P-271 The Biomarker Profile of PTG-200, an Oral Peptide Antagonist of IL-23 Receptor, Correlates with Efficacy in Preclinical Models of IBD

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Abstract

Background:

Emerging clinical data from several monoclonal antibodies, ustekinumab (which targets IL-12/IL-23) and MEDI2070, BI655066 and LY3074828 (which target IL-23), strongly support IL-23 as a therapeutic target for the treatment of inflammatory bowel disease (IBD). To effectively treat IBD, we are developing a potentially potent and orally stable peptide, PTG-200, that would act locally in the GI tissues and functionally block the IL-23 pathway by selectively antagonizing the IL-23 receptor (IL-23R). In this study, we evaluated the effects of orally delivered PTG-200 in an animal model of acute colitis. As there is interest in using pharmacodynamics (PD) biomarkers for early stage drug development, we sought to profile mechanism-specific and disease-related efficacy biomarkers as well as target engagement biomarkers in 2 different colitis models.

Methods:

Acute colitis was induced in Sprague-Dawley rats by a single intra-rectal instillation of 2,4,6-trinitrobenzenesulfonic acid (TNBS) followed by efficacy analysis at day 8, or by ad libitum access to 5% DSS dissolved in drinking water every day until analysis at day 6. Candidate biomarkers were identified using enzyme-linked immunosorbent assay (ELISA), quantitative reverse transcription polymerase chain reaction (qRT-PCR), or immunohistochemistry (IHC) analysis of colon samples obtained from colitic rats orally treated with PTG-200 at 3 dose levels.

Results:

In the TNBS-induced colitis model, oral treatment with PTG-200 resulted in significant dose-dependent improvement in animal body weight, reduction in the colon weight to length ratio, and normalization of the macroscopic and histopathological changes in the colon. To characterize the efficacy biomarkers underlying the protective effects of PTG-200, we examined the levels of cytokines known to be regulated by IL-23R and disease-related markers in the distal colons of TNBS-treated rats. Protein levels of IL-17A and IL-22 were significantly attenuated in PTG-200-treated animals. The levels of myeloperoxidase (MPO), an indicator of neutrophil infiltration and of the innate immune response, were also significantly reduced. In the same model, IHC staining showed that the levels of phosphorylated signal transducer and activator of transcription 3 (Stat3) in the colons returned to control levels and correlated to dose titration in PTG-200-treated animals. The beneficial effects observed with oral PTG-200 were comparable to those from a high dose of neutralizing anti-IL-23p19 antibody following intraperitoneal administration. Additional support for the engagement of IL-23R resulted from oral treatment with PTG-200 in a DSS-induced rat model of IBD, which led to significant reduction in the protein and/or mRNA levels of IL-23-directed cytokines IL-17A, IL-17F and IL-22.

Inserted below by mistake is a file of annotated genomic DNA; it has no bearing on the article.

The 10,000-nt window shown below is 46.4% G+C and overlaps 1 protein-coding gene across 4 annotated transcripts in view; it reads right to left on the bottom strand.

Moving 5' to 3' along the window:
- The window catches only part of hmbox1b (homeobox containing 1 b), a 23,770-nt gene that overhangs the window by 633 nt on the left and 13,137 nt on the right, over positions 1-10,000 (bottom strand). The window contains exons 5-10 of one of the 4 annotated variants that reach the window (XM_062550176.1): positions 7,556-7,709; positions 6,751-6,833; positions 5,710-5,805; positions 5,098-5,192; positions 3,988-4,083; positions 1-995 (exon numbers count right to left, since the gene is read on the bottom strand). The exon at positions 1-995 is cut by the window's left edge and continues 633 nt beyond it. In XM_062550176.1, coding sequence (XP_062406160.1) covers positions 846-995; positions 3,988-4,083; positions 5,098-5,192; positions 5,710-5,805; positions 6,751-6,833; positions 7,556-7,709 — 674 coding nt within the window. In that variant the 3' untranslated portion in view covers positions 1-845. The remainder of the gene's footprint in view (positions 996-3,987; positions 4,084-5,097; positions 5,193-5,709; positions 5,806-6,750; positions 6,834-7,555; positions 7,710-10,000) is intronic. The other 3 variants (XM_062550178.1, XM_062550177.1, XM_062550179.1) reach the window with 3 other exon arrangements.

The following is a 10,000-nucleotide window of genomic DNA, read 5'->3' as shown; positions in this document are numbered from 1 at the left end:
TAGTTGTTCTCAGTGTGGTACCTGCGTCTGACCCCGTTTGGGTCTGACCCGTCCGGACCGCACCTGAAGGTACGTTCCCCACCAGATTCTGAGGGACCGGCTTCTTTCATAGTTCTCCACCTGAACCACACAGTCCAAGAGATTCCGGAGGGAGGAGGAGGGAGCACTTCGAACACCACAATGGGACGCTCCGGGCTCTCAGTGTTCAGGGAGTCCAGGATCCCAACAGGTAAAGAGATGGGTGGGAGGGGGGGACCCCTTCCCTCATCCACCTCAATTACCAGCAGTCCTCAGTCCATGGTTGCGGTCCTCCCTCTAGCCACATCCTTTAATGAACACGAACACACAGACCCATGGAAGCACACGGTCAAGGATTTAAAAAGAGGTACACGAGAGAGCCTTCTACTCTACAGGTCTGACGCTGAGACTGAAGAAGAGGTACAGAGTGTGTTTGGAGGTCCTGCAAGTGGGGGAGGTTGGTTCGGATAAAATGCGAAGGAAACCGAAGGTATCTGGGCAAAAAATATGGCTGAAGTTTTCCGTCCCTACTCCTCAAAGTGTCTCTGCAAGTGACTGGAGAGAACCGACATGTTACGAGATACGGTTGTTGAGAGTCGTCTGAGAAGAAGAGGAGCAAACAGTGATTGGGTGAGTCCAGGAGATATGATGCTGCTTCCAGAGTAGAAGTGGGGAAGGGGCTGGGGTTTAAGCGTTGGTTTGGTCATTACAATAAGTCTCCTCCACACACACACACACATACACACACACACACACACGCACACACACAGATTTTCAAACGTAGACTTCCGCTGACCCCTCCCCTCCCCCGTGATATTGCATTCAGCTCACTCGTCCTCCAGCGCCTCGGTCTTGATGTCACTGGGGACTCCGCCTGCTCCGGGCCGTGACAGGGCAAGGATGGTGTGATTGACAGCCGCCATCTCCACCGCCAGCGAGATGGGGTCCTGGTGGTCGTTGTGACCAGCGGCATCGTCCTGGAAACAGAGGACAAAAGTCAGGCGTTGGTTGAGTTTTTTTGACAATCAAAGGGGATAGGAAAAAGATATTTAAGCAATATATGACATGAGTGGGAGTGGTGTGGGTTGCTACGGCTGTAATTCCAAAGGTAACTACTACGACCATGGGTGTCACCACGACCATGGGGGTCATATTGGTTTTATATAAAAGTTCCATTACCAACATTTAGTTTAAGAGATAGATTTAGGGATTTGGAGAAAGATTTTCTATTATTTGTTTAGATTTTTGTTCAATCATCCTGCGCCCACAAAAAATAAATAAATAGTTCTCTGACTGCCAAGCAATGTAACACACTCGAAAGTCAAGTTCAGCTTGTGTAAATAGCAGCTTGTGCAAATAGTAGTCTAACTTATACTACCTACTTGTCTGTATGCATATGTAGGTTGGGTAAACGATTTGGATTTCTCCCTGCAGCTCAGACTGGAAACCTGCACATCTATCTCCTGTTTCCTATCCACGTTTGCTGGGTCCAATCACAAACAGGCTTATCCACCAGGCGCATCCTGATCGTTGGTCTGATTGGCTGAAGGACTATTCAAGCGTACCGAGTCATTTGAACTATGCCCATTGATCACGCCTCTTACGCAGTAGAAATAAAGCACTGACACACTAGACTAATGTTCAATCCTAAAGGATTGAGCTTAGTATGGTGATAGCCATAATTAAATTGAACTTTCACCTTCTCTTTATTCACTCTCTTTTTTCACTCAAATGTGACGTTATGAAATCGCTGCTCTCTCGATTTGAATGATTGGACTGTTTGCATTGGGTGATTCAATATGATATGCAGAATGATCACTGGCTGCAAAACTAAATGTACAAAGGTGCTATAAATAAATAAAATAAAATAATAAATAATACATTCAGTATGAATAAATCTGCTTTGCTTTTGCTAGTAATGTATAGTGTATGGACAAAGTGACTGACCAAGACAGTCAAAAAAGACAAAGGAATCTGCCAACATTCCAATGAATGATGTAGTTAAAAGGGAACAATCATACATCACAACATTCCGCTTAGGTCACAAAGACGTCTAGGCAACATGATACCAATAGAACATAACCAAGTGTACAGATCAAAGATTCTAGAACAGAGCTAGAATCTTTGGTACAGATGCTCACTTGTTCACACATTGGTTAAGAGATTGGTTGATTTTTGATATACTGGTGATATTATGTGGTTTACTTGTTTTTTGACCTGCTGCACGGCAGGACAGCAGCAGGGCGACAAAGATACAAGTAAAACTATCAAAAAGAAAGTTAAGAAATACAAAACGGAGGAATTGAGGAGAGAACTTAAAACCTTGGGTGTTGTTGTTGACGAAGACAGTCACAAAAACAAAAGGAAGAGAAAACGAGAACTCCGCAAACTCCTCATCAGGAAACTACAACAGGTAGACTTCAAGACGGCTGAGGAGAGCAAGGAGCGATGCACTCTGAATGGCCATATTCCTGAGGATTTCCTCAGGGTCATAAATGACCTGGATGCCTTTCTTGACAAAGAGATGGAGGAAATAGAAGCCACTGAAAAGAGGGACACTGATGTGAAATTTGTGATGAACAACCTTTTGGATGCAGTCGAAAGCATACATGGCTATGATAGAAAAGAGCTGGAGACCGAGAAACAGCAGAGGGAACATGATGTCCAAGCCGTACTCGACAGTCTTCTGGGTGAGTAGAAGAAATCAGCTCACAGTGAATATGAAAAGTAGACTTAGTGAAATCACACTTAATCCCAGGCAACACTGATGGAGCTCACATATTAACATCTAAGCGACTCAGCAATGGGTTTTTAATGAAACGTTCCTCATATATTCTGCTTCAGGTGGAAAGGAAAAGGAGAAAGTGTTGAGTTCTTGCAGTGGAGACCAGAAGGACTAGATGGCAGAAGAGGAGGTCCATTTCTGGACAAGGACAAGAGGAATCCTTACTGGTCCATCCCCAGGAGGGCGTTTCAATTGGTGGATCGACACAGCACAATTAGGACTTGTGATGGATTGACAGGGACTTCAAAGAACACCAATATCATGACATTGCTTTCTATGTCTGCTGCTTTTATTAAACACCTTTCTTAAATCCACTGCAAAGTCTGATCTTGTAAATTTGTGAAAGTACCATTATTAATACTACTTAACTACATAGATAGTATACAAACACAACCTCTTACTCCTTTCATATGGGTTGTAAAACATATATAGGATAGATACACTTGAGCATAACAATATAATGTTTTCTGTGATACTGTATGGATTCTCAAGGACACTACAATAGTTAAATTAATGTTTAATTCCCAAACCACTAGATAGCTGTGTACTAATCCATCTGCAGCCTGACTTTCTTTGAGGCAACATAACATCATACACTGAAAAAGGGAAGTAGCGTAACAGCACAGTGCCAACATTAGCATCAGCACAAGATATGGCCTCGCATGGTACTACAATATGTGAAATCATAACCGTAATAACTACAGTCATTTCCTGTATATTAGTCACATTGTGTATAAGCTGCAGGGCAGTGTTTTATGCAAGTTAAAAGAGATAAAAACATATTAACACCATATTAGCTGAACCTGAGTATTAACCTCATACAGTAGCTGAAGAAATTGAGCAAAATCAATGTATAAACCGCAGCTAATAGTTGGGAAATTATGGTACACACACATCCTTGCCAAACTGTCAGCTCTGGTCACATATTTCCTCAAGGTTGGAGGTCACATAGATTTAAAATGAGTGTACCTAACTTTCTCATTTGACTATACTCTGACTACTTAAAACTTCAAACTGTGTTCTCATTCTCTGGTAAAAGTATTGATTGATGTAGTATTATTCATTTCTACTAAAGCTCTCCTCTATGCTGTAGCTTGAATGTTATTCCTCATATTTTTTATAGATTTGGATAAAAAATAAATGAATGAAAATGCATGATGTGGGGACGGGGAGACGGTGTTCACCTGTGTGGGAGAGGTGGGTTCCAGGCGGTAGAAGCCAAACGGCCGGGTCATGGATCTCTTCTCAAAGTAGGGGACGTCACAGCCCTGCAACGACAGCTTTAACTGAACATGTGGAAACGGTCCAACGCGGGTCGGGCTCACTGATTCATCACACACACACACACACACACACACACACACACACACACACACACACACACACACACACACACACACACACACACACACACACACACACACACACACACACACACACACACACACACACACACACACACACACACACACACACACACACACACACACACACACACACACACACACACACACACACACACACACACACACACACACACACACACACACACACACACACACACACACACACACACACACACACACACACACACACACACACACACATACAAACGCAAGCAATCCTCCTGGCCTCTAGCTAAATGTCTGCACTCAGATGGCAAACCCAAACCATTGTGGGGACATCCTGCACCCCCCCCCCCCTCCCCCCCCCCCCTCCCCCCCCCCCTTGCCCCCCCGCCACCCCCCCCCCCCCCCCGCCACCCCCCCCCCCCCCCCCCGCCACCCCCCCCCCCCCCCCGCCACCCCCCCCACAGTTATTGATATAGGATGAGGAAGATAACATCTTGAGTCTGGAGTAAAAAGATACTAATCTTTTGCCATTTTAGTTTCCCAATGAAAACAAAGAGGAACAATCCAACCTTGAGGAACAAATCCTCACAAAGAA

Conclusions:

In this study, we demonstrated that blockade of IL-23R-mediated signaling by oral treatment with PTG-200 significantly improved disease outcomes in a TNBS-induced rat model for IBD. More importantly, we showed that PD biomarkers correlate with PTG-200 treatment effects in preclinical models of IBD. This highlights the potential value of these biomarkers in translating preclinical efficacy to early clinical proof-of-concept for anti-IL-23R therapy.

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